GIS and Machine Learning for Small Area Classifications in Developing Countries
Since the emergence of contemporary area classifications, population geography has witnessed a renaissance in the area of policy related spatial analysis. Area classifications subsume geodemographic systems which often use data mining techniques and machine learning algorithms to simplify large and complex bodies of information about people and the places in which they live, work and undertake other social activities. Outputs developed from the grouping of small geographical areas on the basis of multi- dimensional data have proved beneficial particularly for decision-making in the commercial sectors of a vast number of countries in the northern hemisphere. This book argues that small area classifications offer countries in the Global South a distinct opportunity to address human population policy related challenges in novel ways using area-based initiatives and evidence-based methods.
This book exposes researchers, practitioners, and students to small area segmentation techniques for understanding, interpreting, and visualizing the configuration, dynamics, and correlates of development policy challenges at small spatial scales. It presents strategic and operational responses to these challenges in cost effective ways. Using two developing countries as case studies, the book connects new transdisciplinary ways of thinking about social and spatial inequalities from a scientific perspective with GIS and Data Science. This offers all stakeholders a framework for engaging in practical dialogue on development policy within urban and rural settings, based on real-world examples.
- The first book to address the huge potential of small area segmentation for sustainable development, combining explanations of concepts, a range of techniques, and current applications.
- Includes case studies focused on core challenges that confront developing countries and provides thorough analytical appraisal of issues that resonate with audiences from the Global South.
- Combines GIS and machine learning methods for studying interrelated disciplines such as Demography, Urban Science, Sociology, Statistics, Sustainable Development and Public Policy.
- Uses a multi-method approach and analytical techniques of primary and secondary data.
- Embraces a balanced, chronological, and well sequenced presentation of information, which is very practical for readers.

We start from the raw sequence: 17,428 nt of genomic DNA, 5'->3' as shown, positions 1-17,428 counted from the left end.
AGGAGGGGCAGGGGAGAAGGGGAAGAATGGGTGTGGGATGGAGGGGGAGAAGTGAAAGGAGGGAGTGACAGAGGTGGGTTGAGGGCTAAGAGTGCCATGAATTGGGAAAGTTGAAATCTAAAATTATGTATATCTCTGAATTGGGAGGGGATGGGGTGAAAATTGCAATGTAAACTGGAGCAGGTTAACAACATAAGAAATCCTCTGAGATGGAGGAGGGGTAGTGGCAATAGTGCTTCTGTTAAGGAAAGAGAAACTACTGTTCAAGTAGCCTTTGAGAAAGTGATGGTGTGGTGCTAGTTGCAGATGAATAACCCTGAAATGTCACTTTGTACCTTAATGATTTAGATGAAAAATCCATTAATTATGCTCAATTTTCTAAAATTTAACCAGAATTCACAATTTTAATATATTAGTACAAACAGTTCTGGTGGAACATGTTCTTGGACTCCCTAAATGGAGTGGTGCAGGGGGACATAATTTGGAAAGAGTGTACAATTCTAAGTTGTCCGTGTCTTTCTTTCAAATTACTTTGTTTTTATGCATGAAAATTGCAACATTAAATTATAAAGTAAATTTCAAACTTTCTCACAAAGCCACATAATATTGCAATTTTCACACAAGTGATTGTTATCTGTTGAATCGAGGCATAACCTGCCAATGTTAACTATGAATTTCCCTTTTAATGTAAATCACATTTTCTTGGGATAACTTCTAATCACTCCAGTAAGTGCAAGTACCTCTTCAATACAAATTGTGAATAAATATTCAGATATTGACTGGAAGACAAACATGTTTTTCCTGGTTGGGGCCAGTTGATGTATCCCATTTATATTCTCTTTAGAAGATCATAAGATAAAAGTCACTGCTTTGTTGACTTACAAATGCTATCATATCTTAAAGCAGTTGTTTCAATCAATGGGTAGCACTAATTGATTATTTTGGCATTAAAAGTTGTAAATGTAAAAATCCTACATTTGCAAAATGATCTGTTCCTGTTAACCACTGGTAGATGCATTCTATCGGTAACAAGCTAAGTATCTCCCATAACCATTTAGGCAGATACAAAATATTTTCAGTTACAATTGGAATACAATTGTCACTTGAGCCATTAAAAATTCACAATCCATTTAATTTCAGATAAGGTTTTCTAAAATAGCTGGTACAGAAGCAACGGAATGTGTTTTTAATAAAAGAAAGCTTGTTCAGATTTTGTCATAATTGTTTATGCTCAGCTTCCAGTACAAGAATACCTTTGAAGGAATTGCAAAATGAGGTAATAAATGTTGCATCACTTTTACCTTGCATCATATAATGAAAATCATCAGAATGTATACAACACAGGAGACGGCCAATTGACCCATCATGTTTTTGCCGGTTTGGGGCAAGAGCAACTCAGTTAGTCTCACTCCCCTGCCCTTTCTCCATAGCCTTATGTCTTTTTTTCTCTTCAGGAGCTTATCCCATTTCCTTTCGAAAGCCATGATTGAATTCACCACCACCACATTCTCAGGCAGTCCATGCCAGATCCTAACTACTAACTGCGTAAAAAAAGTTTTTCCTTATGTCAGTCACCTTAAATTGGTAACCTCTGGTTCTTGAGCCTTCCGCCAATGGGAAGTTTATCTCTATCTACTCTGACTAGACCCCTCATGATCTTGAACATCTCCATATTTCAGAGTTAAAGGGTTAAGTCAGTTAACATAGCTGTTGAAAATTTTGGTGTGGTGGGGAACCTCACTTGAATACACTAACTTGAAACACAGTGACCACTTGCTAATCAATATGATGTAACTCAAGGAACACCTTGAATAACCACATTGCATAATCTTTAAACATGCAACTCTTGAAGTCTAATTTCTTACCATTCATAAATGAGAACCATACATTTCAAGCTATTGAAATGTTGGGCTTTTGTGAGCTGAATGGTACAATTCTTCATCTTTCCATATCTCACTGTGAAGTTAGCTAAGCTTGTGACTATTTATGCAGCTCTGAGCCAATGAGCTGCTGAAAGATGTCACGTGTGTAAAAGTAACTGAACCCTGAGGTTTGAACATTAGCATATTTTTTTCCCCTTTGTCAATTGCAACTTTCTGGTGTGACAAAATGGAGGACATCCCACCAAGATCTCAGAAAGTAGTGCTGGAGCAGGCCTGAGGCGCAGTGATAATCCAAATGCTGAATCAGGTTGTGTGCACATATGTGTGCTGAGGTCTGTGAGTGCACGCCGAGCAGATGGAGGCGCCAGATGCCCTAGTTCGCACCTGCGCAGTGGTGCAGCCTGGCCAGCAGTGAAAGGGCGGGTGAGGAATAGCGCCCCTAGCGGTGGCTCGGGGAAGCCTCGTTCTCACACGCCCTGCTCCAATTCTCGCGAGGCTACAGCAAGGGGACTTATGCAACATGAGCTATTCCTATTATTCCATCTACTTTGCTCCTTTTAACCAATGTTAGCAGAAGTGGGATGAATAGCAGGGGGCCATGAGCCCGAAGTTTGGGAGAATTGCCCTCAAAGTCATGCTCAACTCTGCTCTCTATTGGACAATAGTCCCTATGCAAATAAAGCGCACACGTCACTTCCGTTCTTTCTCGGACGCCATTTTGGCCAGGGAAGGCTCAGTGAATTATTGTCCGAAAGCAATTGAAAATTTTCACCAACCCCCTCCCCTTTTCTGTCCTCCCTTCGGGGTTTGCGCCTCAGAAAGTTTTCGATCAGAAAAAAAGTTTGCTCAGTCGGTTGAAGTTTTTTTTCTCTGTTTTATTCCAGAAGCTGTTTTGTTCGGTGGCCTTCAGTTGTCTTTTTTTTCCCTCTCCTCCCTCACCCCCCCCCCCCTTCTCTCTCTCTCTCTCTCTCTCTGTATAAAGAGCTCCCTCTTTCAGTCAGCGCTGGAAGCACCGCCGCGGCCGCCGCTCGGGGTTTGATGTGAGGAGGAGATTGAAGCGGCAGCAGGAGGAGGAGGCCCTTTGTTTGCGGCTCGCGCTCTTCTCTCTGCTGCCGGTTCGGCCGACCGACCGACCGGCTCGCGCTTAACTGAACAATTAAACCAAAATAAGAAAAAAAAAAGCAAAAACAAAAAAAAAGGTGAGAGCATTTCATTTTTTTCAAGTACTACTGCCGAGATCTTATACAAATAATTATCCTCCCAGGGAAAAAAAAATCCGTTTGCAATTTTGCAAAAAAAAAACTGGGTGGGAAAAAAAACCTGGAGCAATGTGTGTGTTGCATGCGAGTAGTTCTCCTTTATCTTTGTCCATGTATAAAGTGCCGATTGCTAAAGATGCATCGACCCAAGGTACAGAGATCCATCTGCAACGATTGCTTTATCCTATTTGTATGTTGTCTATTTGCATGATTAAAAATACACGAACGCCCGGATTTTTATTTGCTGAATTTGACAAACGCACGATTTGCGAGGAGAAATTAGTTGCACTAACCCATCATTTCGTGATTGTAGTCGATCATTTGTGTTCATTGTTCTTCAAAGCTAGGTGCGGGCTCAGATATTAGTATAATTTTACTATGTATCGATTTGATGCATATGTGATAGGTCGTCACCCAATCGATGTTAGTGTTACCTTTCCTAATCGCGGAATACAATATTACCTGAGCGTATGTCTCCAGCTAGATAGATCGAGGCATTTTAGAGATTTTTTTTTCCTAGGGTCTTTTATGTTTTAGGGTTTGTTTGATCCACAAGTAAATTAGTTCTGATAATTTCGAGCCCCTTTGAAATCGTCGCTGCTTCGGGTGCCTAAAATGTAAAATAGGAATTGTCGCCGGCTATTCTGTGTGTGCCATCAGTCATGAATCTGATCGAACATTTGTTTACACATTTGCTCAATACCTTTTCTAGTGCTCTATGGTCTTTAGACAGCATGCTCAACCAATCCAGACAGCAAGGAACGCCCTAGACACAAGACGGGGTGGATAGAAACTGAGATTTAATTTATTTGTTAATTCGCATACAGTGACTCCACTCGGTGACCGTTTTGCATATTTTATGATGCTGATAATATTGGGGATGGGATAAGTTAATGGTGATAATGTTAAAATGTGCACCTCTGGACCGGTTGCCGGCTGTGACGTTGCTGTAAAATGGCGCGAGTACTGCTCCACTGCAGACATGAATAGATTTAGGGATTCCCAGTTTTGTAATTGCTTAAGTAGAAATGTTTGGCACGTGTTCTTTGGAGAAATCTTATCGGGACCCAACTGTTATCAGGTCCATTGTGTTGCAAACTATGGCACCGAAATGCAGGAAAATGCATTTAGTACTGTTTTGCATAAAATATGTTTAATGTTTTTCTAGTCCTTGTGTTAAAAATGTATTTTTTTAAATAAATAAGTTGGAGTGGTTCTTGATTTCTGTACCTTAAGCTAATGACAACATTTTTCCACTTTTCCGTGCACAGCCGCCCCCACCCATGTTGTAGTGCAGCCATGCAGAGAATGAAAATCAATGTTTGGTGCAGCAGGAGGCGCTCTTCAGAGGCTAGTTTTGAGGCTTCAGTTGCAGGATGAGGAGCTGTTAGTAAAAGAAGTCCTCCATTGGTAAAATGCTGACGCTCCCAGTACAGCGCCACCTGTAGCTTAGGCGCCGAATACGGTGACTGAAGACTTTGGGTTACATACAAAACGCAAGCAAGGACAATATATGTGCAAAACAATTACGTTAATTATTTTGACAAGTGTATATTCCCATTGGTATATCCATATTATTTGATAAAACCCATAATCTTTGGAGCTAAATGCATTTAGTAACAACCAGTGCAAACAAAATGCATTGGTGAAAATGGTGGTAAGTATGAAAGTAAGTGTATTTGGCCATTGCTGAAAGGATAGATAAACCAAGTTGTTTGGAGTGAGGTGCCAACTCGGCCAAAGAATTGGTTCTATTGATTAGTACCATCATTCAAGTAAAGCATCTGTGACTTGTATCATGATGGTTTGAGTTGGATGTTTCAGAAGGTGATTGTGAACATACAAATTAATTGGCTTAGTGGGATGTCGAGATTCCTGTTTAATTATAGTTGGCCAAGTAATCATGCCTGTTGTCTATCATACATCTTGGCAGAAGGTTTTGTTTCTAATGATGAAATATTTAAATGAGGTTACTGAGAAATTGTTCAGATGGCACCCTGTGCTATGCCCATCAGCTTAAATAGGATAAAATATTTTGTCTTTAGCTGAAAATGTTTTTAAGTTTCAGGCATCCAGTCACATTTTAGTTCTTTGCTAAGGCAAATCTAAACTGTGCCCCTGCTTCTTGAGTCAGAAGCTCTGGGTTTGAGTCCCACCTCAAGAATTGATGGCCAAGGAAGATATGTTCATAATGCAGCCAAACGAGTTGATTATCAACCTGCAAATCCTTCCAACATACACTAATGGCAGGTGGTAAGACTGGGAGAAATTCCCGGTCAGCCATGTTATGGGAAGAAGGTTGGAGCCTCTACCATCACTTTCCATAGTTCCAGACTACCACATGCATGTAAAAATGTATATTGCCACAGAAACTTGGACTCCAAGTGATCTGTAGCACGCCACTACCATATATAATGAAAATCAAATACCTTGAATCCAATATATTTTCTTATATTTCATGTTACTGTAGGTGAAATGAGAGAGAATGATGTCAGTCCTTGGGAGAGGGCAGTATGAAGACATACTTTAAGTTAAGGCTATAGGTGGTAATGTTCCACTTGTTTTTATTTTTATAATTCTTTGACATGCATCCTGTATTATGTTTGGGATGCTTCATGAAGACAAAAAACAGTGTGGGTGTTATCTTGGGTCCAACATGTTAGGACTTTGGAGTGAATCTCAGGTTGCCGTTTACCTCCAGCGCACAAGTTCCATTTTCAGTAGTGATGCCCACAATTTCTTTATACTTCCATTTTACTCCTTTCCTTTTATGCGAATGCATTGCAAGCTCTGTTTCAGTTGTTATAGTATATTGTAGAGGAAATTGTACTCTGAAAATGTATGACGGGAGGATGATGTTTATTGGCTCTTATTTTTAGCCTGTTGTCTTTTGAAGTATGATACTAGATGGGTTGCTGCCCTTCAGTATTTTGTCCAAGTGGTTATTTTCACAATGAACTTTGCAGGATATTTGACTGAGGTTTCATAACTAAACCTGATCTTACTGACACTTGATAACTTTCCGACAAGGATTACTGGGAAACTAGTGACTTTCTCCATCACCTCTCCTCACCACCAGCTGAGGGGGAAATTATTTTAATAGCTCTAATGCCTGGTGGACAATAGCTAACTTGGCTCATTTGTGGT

PART 1: BACKGROUND, CONCEPTS AND DEFINITIONS
2. Origins and Concept of Social Area Classification
3. Public Policy Prospects of Small Area Classifications for Developing Countries
4. Reasons for Slow Proliferation of Area Classifications across Developing Countries
PART 2: UNDERLYING TECHNIQUES AND DEPLOYMENT APPROACHES
5. Building Blocks: Spatial Data Preparation
6. Machine Learning Methods for Building Small Area Classifications
7. Visualizing Small Area Geodemographics Data and Information Products
PART 3: ILLUSTRATIVE APPLICATIONS AND CONCLUSION
8. The Grouping of Nigerian Local Government Areas
9. Combining Continuous and Categorical Data to Segment Philippines Barangays
10. Modeling Temporal Distribution and Seasonality of Infectious Diseases with Area Classifications
11. Segmenting Gender Gaps in Levels of Educational Attainment
A very comprehensive, powerful and insightful contribution to the field of Geoinformatics in the Social Sciences. Highly novel both in terms of the study regions it focuses on and in the state-of-the-art methods it engages with and applies.
Dimitris Ballas, Professor of Economic Geography, University of Groningen. The Netherlands
This book represents a clearly written and highly inventive attempt to enrich public policy analysis in developing countries by applying GIS and machine learning for small area classification. It offers both a technical introduction to the topic and a wide range of contemporary illustrative applications from both Nigeria and the Philippines. The book should be of interest to development scholars, methodologists and to human geographers interested in the application of new spatial technologies to Global South contexts.
Roger Burrows, Professor of Cities, School of Architecture, Planning, and Landscape, Newcastle University, UK